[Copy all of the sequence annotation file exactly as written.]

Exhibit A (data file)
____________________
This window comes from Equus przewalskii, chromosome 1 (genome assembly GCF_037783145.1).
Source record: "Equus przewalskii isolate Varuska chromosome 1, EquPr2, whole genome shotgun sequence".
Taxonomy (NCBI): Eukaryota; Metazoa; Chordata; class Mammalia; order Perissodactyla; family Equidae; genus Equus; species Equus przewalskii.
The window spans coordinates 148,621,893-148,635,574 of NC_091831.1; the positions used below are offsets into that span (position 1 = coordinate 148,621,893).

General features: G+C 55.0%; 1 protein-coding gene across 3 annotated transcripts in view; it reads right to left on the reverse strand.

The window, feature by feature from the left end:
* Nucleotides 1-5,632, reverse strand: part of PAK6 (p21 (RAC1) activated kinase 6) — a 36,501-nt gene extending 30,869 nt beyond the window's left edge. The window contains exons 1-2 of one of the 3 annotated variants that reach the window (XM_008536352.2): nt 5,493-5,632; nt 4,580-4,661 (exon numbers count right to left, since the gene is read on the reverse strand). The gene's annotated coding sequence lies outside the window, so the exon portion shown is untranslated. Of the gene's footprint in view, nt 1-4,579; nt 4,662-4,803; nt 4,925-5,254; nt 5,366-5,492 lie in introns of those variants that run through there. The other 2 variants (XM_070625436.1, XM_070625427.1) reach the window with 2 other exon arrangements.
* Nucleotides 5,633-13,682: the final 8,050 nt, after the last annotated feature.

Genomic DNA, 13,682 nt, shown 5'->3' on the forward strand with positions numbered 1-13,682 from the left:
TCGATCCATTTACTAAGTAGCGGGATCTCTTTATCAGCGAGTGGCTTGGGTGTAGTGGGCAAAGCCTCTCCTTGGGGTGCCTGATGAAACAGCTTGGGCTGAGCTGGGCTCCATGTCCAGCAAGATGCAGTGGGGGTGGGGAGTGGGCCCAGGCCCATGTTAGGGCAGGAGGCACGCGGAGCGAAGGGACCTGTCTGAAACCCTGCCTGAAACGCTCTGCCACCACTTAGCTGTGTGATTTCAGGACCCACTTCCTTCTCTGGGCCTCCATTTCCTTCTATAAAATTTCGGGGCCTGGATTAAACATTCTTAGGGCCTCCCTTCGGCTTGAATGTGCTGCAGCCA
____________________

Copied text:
This window comes from Equus przewalskii, chromosome 1 (genome assembly GCF_037783145.1).
Source record: "Equus przewalskii isolate Varuska chromosome 1, EquPr2, whole genome shotgun sequence".
Taxonomy (NCBI): Eukaryota; Metazoa; Chordata; class Mammalia; order Perissodactyla; family Equidae; genus Equus; species Equus przewalskii.
The window spans coordinates 148,621,893-148,635,574 of NC_091831.1; the positions used below are offsets into that span (position 1 = coordinate 148,621,893).

General features: G+C 55.0%; 1 protein-coding gene across 3 annotated transcripts in view; it reads right to left on the reverse strand.

The window, feature by feature from the left end:
* Nucleotides 1-5,632, reverse strand: part of PAK6 (p21 (RAC1) activated kinase 6) — a 36,501-nt gene extending 30,869 nt beyond the window's left edge. The window contains exons 1-2 of one of the 3 annotated variants that reach the window (XM_008536352.2): nt 5,493-5,632; nt 4,580-4,661 (exon numbers count right to left, since the gene is read on the reverse strand). The gene's annotated coding sequence lies outside the window, so the exon portion shown is untranslated. Of the gene's footprint in view, nt 1-4,579; nt 4,662-4,803; nt 4,925-5,254; nt 5,366-5,492 lie in introns of those variants that run through there. The other 2 variants (XM_070625436.1, XM_070625427.1) reach the window with 2 other exon arrangements.
* Nucleotides 5,633-13,682: the final 8,050 nt, after the last annotated feature.

Genomic DNA, 13,682 nt, shown 5'->3' on the forward strand with positions numbered 1-13,682 from the left:
TCGATCCATTTACTAAGTAGCGGGATCTCTTTATCAGCGAGTGGCTTGGGTGTAGTGGGCAAAGCCTCTCCTTGGGGTGCCTGATGAAACAGCTTGGGCTGAGCTGGGCTCCATGTCCAGCAAGATGCAGTGGGGGTGGGGAGTGGGCCCAGGCCCATGTTAGGGCAGGAGGCACGCGGAGCGAAGGGACCTGTCTGAAACCCTGCCTGAAACGCTCTGCCACCACTTAGCTGTGTGATTTCAGGACCCACTTCCTTCTCTGGGCCTCCATTTCCTTCTATAAAATTTCGGGGCCTGGATTAAACATTCTTAGGGCCTCCCTTCGGCTTGAATGTGCTGCAGCCA